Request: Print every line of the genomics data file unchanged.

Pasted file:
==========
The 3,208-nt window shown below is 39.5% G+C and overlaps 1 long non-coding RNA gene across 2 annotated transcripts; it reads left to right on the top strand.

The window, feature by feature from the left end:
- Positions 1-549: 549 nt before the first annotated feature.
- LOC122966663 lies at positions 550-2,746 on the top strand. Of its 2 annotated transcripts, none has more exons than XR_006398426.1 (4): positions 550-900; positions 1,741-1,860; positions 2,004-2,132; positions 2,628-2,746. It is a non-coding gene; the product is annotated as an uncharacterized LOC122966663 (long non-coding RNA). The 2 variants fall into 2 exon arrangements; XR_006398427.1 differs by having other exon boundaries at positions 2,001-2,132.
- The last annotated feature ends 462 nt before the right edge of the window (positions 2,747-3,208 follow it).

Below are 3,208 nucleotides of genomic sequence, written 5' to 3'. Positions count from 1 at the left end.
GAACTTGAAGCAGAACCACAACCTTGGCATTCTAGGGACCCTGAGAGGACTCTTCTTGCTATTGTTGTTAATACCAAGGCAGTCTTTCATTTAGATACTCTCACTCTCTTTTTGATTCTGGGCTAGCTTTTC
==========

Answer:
The 3,208-nt window shown below is 39.5% G+C and overlaps 1 long non-coding RNA gene across 2 annotated transcripts; it reads left to right on the top strand.

The window, feature by feature from the left end:
- Positions 1-549: 549 nt before the first annotated feature.
- LOC122966663 lies at positions 550-2,746 on the top strand. Of its 2 annotated transcripts, none has more exons than XR_006398426.1 (4): positions 550-900; positions 1,741-1,860; positions 2,004-2,132; positions 2,628-2,746. It is a non-coding gene; the product is annotated as an uncharacterized LOC122966663 (long non-coding RNA). The 2 variants fall into 2 exon arrangements; XR_006398427.1 differs by having other exon boundaries at positions 2,001-2,132.
- The last annotated feature ends 462 nt before the right edge of the window (positions 2,747-3,208 follow it).

Below are 3,208 nucleotides of genomic sequence, written 5' to 3'. Positions count from 1 at the left end.
GAACTTGAAGCAGAACCACAACCTTGGCATTCTAGGGACCCTGAGAGGACTCTTCTTGCTATTGTTGTTAATACCAAGGCAGTCTTTCATTTAGATACTCTCACTCTCTTTTTGATTCTGGGCTAGCTTTTC